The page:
For precisely the reasons you're running into, this turned out to be a bad approach that wasn't picked up more widely. More recently, Tillmann Rendel produced a delightful approach to invertible syntax that substituted partial isomorphisms for biarrows ( ) . This has been packaged up on hackage for folks to use and play with:

That said, I think an arrow without arr makes a certain amount of sense. I just don't think that such a thing is an appropriate vehicle to capture invertible functions.

Edit: There's also Adam Megacz's Generalized Arrows ( These are maybe not useful for invertible programming either (though the basic typeclass does seem to be inveritble), but they do have uses in other situations where arr is too strong, but other arrow operations may make sense.

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From a Category Theory standpoint, the Category type class describes any category whose arrows can be describedn straightforwardly in Haskell by a type constructor. Almost any additional feature you want to build on top of this, in the form of new primitive arrows or arrow-building functions, will make sense to some extent if you can implement it using total functions. The only caveat is that adding expressive power can break other requirements, as often happens with arr.

Your specific example of invertible functions describes a category where all arrows are isomorphisms. In a shocking twist of the completely and utterly expected, Edward Kmett already has an implementation of this on Hackage.

The arr function roughly amounts to a functor (in the category theory sense) from Haskell functions to the Arrow instance, leaving objects the same (i.e., the type parameters). Simply removing arr from Arrow gives you... something else, which is probably not very useful on its own, without at least adding the equivalents of arr fst and arr snd as primitives.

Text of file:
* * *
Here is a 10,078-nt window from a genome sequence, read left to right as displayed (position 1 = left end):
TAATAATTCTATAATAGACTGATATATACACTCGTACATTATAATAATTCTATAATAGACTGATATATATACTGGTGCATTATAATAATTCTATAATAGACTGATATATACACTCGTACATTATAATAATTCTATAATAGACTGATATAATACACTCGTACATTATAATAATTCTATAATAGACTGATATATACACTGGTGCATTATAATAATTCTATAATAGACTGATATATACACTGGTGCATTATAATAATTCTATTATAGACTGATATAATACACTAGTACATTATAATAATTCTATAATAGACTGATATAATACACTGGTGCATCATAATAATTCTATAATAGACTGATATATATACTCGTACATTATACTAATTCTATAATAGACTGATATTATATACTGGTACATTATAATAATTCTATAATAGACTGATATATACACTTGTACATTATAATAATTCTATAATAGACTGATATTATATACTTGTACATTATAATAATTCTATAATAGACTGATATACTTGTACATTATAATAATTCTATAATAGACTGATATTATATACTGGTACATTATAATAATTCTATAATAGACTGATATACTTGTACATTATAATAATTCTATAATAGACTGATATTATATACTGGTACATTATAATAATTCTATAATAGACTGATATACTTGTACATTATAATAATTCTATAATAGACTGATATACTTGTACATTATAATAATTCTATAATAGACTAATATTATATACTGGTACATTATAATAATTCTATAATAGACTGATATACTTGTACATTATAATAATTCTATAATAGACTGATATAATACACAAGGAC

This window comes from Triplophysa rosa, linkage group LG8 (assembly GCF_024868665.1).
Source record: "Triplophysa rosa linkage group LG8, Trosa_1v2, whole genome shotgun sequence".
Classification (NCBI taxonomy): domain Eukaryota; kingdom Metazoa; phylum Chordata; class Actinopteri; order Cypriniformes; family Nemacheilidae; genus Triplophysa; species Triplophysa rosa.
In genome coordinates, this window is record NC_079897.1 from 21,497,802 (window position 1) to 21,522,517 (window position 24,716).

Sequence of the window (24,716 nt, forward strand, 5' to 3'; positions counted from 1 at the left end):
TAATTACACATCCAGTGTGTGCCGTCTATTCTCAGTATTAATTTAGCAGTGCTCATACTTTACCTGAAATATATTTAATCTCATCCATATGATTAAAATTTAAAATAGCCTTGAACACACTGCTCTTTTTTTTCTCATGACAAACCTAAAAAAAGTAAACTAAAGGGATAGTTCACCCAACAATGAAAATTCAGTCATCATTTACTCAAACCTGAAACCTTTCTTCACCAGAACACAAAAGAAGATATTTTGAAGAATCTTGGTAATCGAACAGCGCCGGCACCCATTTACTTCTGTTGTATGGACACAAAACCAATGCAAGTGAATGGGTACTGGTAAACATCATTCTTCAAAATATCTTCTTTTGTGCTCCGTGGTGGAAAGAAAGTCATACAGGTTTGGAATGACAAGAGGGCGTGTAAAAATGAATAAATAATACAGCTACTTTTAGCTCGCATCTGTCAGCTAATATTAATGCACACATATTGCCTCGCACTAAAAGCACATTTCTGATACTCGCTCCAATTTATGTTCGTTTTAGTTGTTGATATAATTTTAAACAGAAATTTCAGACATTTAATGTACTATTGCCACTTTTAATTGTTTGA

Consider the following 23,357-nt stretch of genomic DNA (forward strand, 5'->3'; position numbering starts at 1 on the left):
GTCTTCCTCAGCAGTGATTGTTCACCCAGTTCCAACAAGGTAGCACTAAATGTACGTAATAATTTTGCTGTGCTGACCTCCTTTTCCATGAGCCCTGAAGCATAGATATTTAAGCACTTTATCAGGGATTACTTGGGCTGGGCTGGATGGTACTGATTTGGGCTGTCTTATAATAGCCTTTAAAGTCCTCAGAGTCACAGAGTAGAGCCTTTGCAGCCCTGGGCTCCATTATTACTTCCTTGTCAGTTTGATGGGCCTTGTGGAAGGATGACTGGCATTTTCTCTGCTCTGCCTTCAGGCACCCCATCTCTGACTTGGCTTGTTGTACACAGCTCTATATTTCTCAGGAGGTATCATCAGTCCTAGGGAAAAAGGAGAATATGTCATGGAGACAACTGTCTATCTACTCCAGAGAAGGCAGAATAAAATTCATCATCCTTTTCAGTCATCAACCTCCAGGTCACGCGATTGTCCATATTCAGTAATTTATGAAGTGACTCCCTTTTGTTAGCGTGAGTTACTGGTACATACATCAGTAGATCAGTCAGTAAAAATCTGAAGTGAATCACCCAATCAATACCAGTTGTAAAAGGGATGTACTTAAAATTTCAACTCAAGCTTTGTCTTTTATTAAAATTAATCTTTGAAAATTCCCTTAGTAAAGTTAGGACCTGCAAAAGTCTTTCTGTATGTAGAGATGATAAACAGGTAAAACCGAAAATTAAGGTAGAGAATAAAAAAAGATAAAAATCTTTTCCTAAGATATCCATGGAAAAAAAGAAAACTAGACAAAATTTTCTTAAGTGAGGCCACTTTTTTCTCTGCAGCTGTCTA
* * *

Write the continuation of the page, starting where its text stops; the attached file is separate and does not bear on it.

I believe that adding primitives for fst and snd, along with (&&&) to build a new arrow from two inputs, should give you a category with products, which is absolutely sensible from a theoretical point of view, as well as not being compatible with the invertible arrows you're using for the reasons you've found.

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There's no principled way to write &&& for Rev (or Iso, if you prefer). Why, you ask? Because b -> a and c -> a don't give you any way to get (b,c) -> a such that your a -> b and a -> c are both guaranteed to give back your orig b and c. – sclv Aug 9 '11 at 17:11
Similarly, you can't write a proper fst and snd for Iso either! What's the inverse of (a,b) -> a? This is really why you need partial isomorphisms. (You can of course write a first, and second however, fwiw). – sclv Aug 9 '11 at 17:15
@sclv: Yep. In fact, both (***) and (+++) should be fine, as well as functions giving the associative, commutative, and distributive properties of the product/sum types. But (&&&) and (|||) can't work in the general case. – C. A. McCann Aug 9 '11 at 17:26
Oops -- misread your post at first. We're in violent agreement :-) – sclv Aug 9 '11 at 17:52
No worries. It's a helpful clarification of why anything resembling the categorical product can't work. The arrows have to preserve information, probably giving some something like linear logic instead of the intuitionistic logic we're used to. – C. A. McCann Aug 9 '11 at 18:09